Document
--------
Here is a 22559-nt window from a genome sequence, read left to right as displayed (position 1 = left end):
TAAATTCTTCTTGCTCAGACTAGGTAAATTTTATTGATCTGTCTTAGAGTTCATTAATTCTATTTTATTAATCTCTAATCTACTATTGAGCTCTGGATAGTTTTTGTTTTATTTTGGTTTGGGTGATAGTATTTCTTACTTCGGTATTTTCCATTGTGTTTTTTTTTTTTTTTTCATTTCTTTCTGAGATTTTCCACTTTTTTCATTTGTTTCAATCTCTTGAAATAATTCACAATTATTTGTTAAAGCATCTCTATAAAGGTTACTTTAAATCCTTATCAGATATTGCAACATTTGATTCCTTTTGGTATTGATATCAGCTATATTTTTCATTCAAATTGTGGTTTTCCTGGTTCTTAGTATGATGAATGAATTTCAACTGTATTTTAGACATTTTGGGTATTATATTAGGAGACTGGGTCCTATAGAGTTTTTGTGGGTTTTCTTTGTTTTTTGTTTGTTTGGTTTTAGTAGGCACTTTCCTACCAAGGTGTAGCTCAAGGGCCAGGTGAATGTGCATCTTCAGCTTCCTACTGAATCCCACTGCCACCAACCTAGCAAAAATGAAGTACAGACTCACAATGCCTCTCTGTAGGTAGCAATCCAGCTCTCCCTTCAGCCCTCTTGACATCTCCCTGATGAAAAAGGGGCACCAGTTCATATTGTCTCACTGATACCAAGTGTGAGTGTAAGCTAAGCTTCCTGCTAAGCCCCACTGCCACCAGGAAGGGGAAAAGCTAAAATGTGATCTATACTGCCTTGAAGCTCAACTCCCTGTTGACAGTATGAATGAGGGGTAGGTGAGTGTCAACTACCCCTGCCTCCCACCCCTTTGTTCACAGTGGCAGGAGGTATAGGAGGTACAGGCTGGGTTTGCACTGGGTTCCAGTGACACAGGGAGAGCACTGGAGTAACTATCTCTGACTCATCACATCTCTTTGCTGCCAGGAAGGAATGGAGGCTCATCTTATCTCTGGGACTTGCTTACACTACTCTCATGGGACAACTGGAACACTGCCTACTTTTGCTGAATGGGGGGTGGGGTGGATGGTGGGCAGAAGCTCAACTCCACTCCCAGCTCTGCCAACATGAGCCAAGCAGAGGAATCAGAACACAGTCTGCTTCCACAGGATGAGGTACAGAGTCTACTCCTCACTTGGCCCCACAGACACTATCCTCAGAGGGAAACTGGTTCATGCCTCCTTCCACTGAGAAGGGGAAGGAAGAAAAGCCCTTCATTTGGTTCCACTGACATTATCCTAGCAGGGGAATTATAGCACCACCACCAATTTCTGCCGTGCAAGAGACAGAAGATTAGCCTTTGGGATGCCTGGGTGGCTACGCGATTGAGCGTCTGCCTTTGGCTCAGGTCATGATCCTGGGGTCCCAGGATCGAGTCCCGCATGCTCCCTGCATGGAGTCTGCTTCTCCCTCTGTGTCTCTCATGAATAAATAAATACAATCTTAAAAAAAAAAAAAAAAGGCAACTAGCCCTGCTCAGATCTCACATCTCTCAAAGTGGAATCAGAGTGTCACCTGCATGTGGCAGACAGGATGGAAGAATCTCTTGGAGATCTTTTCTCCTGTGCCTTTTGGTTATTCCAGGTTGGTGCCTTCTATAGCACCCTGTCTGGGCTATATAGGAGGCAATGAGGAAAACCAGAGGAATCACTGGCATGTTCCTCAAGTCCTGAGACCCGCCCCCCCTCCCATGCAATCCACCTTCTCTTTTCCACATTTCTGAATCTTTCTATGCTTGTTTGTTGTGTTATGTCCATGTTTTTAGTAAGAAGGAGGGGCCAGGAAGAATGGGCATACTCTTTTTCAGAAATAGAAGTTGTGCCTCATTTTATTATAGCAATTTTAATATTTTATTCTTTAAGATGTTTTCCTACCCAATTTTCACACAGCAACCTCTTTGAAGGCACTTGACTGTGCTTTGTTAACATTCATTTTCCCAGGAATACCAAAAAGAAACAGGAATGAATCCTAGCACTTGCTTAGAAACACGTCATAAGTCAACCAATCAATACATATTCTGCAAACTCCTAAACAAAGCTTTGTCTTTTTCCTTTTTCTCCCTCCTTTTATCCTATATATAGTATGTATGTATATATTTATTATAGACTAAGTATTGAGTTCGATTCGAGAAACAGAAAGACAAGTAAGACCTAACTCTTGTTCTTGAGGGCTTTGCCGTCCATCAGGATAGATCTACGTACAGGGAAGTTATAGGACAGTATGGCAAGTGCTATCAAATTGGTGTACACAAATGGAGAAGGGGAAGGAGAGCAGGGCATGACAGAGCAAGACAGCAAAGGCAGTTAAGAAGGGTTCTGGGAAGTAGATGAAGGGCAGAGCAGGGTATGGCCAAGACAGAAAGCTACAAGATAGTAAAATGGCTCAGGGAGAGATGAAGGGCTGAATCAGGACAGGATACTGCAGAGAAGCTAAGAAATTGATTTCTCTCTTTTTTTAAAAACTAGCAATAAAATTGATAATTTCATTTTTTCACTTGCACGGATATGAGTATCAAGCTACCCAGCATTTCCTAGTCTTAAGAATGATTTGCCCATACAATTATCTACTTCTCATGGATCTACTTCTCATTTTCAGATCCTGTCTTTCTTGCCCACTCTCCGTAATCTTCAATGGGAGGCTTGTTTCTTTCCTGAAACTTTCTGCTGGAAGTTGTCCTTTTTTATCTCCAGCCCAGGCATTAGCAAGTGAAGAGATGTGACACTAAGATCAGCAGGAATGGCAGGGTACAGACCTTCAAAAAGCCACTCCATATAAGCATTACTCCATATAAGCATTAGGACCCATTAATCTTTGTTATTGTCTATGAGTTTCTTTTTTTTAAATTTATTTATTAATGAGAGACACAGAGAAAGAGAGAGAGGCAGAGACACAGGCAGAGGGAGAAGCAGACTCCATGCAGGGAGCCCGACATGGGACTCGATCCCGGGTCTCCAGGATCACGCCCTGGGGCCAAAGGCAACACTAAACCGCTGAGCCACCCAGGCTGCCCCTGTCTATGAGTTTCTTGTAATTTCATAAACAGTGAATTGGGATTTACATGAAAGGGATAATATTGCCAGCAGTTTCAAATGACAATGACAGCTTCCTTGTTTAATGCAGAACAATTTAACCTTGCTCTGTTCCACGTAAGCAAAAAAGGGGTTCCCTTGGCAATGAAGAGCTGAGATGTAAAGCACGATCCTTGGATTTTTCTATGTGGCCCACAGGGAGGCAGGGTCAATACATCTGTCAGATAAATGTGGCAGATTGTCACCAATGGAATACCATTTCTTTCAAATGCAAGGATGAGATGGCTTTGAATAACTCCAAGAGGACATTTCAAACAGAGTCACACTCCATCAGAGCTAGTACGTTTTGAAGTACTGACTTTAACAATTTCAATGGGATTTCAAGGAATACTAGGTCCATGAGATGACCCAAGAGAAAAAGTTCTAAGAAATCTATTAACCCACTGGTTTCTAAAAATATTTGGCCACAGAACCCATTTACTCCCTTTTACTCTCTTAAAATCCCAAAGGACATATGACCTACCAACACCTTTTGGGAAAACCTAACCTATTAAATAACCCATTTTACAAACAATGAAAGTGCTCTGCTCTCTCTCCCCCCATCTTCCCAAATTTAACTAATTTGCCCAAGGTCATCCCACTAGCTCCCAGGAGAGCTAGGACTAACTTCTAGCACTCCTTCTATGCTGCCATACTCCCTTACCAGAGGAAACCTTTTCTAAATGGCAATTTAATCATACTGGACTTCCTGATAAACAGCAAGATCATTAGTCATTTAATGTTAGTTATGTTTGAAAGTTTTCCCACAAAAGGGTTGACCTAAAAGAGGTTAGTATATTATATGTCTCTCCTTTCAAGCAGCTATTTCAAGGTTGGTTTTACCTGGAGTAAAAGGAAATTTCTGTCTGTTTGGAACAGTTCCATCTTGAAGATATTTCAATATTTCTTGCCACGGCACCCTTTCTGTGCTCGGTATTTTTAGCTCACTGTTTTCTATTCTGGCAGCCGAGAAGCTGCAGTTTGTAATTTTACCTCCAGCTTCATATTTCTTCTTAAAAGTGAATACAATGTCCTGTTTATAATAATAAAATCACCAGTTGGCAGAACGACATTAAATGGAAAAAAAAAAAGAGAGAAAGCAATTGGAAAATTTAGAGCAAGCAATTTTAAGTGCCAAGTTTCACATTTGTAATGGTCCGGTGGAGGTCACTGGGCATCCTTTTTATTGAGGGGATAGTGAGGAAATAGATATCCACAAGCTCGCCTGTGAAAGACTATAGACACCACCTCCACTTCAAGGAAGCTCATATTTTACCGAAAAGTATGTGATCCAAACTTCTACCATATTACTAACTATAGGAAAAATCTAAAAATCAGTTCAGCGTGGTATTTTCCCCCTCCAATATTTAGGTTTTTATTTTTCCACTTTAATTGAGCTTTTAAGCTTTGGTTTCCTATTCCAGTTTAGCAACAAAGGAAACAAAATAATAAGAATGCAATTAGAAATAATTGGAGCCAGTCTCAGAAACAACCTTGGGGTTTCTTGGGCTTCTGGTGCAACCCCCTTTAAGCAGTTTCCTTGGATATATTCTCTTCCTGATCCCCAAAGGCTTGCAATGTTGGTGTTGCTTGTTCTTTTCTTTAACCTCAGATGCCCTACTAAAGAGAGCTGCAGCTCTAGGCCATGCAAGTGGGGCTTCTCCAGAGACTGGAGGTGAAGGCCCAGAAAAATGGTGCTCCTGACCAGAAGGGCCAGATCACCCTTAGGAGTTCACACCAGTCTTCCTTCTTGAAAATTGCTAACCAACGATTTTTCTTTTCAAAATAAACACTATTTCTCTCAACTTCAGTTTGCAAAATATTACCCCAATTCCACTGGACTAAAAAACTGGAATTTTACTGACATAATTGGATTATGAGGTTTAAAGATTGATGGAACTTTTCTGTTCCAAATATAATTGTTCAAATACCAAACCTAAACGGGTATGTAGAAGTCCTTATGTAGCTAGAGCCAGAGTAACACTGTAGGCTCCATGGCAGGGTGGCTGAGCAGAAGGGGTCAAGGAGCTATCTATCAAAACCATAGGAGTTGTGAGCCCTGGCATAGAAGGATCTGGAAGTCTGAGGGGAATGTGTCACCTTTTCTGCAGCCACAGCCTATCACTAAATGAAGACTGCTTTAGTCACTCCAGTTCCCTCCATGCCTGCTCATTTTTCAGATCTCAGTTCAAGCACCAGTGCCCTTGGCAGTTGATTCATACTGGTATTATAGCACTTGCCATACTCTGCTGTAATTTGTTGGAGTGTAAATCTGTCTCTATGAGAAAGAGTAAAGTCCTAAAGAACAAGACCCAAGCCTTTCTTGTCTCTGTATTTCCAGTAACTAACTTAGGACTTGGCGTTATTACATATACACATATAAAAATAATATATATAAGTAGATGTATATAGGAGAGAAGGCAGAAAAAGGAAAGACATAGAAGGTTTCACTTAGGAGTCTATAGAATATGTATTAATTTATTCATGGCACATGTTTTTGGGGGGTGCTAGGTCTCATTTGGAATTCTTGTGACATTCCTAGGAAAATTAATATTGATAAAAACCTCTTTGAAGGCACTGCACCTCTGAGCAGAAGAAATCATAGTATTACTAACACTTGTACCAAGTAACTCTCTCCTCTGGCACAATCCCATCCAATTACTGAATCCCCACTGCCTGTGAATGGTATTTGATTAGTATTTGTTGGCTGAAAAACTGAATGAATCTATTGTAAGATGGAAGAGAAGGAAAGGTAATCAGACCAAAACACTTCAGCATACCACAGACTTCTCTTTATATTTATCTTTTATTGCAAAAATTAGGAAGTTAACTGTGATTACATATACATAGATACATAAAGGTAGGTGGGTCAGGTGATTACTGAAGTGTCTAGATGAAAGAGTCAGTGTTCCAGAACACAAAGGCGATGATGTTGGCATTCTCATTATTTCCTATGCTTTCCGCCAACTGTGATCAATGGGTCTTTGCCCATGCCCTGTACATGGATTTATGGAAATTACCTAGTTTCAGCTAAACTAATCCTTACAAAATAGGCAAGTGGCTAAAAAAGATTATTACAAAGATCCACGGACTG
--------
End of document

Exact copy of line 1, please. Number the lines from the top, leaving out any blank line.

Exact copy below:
Here is a 22559-nt window from a genome sequence, read left to right as displayed (position 1 = left end):